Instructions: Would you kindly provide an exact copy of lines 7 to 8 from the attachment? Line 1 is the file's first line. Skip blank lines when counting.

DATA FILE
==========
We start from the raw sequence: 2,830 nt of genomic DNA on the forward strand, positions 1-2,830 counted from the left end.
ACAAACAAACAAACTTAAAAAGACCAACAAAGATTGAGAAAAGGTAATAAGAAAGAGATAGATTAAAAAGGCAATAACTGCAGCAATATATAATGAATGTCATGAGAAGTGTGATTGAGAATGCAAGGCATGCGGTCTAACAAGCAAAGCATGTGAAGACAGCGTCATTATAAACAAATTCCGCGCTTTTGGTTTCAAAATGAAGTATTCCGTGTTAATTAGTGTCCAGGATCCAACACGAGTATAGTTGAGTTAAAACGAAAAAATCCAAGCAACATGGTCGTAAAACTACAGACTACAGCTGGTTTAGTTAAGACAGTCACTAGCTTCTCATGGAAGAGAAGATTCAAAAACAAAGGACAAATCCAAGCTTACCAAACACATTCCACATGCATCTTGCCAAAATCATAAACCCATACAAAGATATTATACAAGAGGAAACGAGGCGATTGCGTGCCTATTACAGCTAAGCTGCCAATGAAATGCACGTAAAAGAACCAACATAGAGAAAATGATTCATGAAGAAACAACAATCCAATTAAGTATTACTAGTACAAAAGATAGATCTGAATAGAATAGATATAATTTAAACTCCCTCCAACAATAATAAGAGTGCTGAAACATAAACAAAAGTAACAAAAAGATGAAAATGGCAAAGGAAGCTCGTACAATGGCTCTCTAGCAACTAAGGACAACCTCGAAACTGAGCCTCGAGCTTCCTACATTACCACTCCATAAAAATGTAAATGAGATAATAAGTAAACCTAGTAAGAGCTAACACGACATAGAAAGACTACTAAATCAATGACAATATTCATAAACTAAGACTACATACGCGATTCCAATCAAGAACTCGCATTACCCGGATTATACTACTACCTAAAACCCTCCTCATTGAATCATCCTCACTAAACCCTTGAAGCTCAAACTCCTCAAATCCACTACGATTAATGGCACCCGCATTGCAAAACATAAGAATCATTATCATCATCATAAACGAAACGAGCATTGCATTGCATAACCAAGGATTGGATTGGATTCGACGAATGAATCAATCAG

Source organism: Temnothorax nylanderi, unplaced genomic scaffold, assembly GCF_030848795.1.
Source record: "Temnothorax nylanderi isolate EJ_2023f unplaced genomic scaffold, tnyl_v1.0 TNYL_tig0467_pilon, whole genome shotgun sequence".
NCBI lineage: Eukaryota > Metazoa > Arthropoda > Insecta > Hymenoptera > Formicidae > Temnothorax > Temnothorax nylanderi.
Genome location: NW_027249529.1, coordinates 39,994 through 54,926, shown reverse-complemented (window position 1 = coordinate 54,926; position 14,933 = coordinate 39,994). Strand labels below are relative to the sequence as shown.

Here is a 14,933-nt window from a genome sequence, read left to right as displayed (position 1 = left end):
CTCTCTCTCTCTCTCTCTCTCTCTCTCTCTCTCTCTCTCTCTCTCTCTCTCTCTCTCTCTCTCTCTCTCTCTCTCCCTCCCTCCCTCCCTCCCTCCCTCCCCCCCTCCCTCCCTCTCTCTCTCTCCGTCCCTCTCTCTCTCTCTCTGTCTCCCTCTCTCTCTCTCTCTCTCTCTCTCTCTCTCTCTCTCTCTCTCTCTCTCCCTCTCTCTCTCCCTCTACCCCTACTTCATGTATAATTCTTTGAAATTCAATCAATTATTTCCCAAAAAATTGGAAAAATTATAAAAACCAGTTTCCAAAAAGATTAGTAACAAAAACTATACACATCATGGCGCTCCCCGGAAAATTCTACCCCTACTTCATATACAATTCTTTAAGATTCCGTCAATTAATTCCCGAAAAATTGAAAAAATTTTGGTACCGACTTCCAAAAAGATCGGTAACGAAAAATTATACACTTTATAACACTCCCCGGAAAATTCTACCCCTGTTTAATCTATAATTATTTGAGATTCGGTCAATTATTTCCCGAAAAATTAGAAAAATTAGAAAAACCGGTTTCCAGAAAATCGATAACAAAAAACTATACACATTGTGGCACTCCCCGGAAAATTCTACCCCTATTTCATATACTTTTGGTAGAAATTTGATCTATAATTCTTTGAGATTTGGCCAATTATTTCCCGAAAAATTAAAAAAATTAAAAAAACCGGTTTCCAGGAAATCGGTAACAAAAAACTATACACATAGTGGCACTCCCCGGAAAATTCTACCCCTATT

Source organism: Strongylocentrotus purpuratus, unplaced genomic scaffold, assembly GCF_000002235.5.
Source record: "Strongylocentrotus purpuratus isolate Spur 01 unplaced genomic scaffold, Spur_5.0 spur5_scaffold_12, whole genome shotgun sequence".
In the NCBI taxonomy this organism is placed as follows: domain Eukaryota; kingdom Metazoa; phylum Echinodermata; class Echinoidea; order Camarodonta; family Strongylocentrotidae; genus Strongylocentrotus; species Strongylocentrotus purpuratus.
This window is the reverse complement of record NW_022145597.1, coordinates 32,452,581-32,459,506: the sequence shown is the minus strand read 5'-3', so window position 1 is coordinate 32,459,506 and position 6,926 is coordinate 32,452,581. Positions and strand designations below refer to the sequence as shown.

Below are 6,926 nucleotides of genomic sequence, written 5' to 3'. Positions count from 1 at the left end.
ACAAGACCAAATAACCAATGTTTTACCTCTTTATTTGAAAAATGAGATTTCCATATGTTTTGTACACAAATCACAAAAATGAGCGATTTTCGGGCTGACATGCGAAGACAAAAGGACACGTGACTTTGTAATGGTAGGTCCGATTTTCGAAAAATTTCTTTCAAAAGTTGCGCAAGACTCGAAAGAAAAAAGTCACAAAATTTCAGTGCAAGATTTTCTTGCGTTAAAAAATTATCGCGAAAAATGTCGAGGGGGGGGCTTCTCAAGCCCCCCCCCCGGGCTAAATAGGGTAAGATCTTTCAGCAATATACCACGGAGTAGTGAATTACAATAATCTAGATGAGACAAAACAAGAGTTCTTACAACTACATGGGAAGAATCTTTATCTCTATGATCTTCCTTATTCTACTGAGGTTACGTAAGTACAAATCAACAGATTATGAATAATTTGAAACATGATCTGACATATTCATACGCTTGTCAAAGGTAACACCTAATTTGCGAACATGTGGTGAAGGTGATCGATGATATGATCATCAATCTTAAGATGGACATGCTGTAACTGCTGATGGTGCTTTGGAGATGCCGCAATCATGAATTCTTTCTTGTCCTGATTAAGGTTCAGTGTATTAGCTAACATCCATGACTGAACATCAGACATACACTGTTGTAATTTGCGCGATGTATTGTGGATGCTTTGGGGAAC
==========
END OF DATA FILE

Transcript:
Here is a 14,933-nt window from a genome sequence, read left to right as displayed (position 1 = left end):
CTCTCTCTCTCTCTCTCTCTCTCTCTCTCTCTCTCTCTCTCTCTCTCTCTCTCTCTCTCTCTCTCTCTCTCTCTCCCTCCCTCCCTCCCTCCCTCCCTCCCCCCCTCCCTCCCTCTCTCTCTCTCCGTCCCTCTCTCTCTCTCTCTGTCTCCCTCTCTCTCTCTCTCTCTCTCTCTCTCTCTCTCTCTCTCTCTCTCTCTCCCTCTCTCTCTCCCTCTACCCCTACTTCATGTATAATTCTTTGAAATTCAATCAATTATTTCCCAAAAAATTGGAAAAATTATAAAAACCAGTTTCCAAAAAGATTAGTAACAAAAACTATACACATCATGGCGCTCCCCGGAAAATTCTACCCCTACTTCATATACAATTCTTTAAGATTCCGTCAATTAATTCCCGAAAAATTGAAAAAATTTTGGTACCGACTTCCAAAAAGATCGGTAACGAAAAATTATACACTTTATAACACTCCCCGGAAAATTCTACCCCTGTTTAATCTATAATTATTTGAGATTCGGTCAATTATTTCCCGAAAAATTAGAAAAATTAGAAAAACCGGTTTCCAGAAAATCGATAACAAAAAACTATACACATTGTGGCACTCCCCGGAAAATTCTACCCCTATTTCATATACTTTTGGTAGAAATTTGATCTATAATTCTTTGAGATTTGGCCAATTATTTCCCGAAAAATTAAAAAAATTAAAAAAACCGGTTTCCAGGAAATCGGTAACAAAAAACTATACACATAGTGGCACTCCCCGGAAAATTCTACCCCTATT